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My 7-year-old wants a servant. Should I worry?

How do we neutralize the toxic effects of privilege?

This column was originally published in May 2018.

On privilege: The other day, Pippa had this conversation with her mom.

Pippa: Mummy, what does pampered mean?

Jess: Spoiled.

Pippa: Spoiled like an egg, or like Veruca Salt? (For the uninitiated, Veruca was the atrocious little rich girl in Charlie and the Chocolate Factory.)

Jess: Like Veruca Salt.

Pippa: Her Mummy and Daddy gave her everything she asked for.

Jess: Yup. That’s right.

Pippa: If I were spoiled, I’d only ask for things I really, really, really wanted.

Jess: Like what?

Pippa: Like a servant.

Well, OK then. I’d say, life lesson learned, wouldn’t you?

To be fair, who among us hasn’t fantasized about having a personal servant? It’s really why I had kids in the first place. So far, that hasn’t worked out so well. But when our children start complaining about how hard it is to get good help these days, you have to wonder if our attempts to fill their every need are doing them a disservice.

Let’s be clear here, Pippa is no Veruca Salt. She’s well-versed in the virtues of thrift and self-reliance. She does her chores, wears hand-me-downs, and knows better than to waste electricity, water or food. But like most American kids, she has more material wealth and comfort than 90 percent of the world’s children. She lives a life of privilege, and mostly she takes it for granted. It’s easy to see the benefits of that privilege, but what are the costs?

I know   this seems like kind of a “First World Problem.” Boo-hoo, my child has everything they want — I’m afraid it might damage them. But as I look around me, and read the news every day, it’s clear that privilege is causing plenty of damage in the world, both to people who have it and the ones who don’t. One reason that damage is so hard to stop is that people who have privilege can’t even see it. It’s simply the air they breathe.

White people don’t know what it’s like to be stopped by the police just because they’re driving in a nice neighborhood. Men don’t know what it’s like to avoid the park at night for fear of being raped. Native English speakers don’t know what it’s like to show up sick and scared at an emergency room where no one speaks their language. And I have no idea what it’s like to put my kids to bed hungry because I had to choose between food and rent. All of that is understandable — none of us know what we just don’t know. But our ignorance has consequences.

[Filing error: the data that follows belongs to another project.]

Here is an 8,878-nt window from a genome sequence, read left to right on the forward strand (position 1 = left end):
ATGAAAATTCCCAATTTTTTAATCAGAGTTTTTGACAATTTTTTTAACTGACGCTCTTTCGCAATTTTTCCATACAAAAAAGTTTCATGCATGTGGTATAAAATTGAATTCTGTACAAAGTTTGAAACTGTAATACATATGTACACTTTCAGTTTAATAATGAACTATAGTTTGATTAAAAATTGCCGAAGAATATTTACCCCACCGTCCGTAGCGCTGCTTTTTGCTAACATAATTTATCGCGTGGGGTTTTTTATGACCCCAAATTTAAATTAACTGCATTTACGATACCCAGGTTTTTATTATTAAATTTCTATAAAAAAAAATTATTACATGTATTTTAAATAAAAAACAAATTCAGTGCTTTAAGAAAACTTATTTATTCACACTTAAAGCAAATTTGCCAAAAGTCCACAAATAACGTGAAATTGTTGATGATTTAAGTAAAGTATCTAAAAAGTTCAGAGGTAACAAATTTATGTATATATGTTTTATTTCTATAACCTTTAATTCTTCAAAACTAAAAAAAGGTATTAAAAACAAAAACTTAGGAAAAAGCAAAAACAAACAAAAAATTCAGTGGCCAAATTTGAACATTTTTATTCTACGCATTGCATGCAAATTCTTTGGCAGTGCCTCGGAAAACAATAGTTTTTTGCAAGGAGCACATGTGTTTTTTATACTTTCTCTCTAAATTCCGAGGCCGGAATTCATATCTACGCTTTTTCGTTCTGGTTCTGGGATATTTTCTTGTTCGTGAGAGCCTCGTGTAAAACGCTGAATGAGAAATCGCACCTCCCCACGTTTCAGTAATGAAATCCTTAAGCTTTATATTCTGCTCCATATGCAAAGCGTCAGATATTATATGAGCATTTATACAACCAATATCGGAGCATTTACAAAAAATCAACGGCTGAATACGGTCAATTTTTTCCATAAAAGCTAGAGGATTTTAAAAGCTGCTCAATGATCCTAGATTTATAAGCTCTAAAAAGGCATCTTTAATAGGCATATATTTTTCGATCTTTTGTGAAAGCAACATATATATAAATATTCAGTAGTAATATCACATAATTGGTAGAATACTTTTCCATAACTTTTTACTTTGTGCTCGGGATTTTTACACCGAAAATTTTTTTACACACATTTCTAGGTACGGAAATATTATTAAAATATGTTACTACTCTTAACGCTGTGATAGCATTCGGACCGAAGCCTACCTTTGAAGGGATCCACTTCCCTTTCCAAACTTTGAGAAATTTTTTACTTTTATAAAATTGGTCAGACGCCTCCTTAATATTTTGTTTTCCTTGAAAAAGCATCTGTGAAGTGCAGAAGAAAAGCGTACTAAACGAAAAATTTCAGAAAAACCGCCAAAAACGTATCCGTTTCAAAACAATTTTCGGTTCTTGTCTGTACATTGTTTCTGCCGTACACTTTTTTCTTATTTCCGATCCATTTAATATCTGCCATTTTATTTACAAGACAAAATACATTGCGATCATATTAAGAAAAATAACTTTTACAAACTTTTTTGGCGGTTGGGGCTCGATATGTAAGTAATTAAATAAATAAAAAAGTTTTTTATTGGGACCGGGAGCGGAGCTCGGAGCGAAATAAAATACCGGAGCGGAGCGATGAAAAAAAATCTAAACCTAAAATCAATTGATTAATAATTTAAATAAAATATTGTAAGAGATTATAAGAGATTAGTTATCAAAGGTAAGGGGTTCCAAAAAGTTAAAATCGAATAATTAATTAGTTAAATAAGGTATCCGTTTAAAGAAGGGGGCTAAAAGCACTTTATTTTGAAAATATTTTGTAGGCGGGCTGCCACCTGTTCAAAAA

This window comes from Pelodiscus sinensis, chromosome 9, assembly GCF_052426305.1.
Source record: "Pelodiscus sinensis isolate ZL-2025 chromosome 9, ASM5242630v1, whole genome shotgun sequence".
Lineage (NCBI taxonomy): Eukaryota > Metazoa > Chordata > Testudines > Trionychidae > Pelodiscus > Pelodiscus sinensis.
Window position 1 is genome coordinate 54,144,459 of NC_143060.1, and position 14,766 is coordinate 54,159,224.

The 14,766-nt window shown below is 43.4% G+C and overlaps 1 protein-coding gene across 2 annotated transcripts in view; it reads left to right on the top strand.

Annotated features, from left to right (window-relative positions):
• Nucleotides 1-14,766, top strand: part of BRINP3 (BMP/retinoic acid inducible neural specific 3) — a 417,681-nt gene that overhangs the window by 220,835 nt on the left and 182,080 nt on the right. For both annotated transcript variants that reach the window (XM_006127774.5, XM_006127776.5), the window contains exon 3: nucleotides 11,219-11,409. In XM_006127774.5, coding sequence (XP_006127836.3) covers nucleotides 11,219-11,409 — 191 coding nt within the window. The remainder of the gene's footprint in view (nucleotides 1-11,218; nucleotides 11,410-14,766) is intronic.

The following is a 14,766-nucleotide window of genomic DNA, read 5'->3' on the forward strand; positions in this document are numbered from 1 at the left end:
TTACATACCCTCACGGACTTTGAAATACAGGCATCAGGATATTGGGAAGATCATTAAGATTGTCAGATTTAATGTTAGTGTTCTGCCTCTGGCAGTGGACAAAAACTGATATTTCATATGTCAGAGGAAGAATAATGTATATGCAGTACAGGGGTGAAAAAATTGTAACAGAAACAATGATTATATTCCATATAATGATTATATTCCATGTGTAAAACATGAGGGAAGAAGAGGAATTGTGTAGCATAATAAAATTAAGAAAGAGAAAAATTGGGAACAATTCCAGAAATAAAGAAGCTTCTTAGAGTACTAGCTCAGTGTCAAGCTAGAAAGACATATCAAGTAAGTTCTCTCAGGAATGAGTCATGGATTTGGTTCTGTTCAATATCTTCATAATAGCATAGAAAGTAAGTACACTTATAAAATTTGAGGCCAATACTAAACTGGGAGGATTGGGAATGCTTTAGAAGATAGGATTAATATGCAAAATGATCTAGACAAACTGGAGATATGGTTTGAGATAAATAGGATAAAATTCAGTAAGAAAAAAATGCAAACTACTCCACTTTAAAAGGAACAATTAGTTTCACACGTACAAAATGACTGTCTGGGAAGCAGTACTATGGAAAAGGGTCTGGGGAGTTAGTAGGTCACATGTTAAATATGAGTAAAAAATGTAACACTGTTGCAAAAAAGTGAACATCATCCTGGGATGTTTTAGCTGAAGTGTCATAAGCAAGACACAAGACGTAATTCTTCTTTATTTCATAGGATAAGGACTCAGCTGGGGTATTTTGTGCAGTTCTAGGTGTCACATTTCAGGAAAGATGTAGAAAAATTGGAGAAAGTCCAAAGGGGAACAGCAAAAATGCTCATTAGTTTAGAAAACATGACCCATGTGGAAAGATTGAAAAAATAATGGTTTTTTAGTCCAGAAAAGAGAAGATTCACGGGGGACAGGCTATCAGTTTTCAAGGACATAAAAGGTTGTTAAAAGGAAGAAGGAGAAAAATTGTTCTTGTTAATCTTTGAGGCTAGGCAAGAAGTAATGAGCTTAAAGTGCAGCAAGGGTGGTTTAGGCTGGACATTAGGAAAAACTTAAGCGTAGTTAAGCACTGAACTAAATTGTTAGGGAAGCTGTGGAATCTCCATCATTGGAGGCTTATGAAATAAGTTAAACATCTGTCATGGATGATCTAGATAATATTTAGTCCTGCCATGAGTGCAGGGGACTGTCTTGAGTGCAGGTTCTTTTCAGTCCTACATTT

Turn on cable news and it’s never long before some talking head claims that those who suffer most cause their own misfortune. They’re lazy. They were asking for it. They came here illegally. They brought it on themselves. And all the while, the thousands of unearned advantages, both big and small, that helped lift that speaker to their position go unmentioned and unseen. This pattern plays out again and again all around us: when people are hired, when people are arrested, when laws are made, and when votes are cast. It sets the trajectory of our lives.

So if our children are lucky enough to enjoy privilege, how do we neutralize its toxic effects? How do we fend off a sense of entitlement, a loss of empathy, and a lack of resilience that comes when everything is handed to them on a silver platter? One thing we can do is make the air around them visible. We can teach them to see their privilege.

At times, this might feel clumsy or contrived — like when our mothers told us: “The starving children in Africa would give anything for your broccoli!” But that doesn’t mean we stop talking about it. And when we can, we should do more than talk the talk, we should walk the walk — and ask our kids to walk it with us.

Take them to volunteer at a food bank. Join Habitat for Humanity and build houses for the homeless. Donate gifts to a needy family during the holidays. Invite your kids to give a small portion of the resources they’ve enjoyed to others who make do with less.

After that conversation with Pippa, Jess was appalled, but I wasn’t too worried. Seven-year-olds are notoriously susceptible to bling, and Pippa is no exception. Luckily, she’s generous, kindhearted, and surrounded by compassionate, ethical adults. She’s going to be fine. Still, we have some work to do.

We won’t stop giving her most of what she wants and all of what she needs. We won’t stop worrying about her future, or helping her succeed when we can. We won’t try to undo the privilege she’s so fortunate to have. But we will shine a light on it, so she recognizes it for what it really is:

A stroke of luck.

An opportunity.

A responsibility.

A gift.

Jeff Lee is spoiled rotten by the people he loves in Seattle

More from Dad Next Door:

Talking to kids about racism: Tips for what to say — and do

Hearing the call of the wild: We all need nature — even kids who say they’d rather be using screens.

Keeping chickens is for the birds 

About the Author

Jeff Lee, MD

Jeff Lee, a family physician, lives, works and writes in Seattle.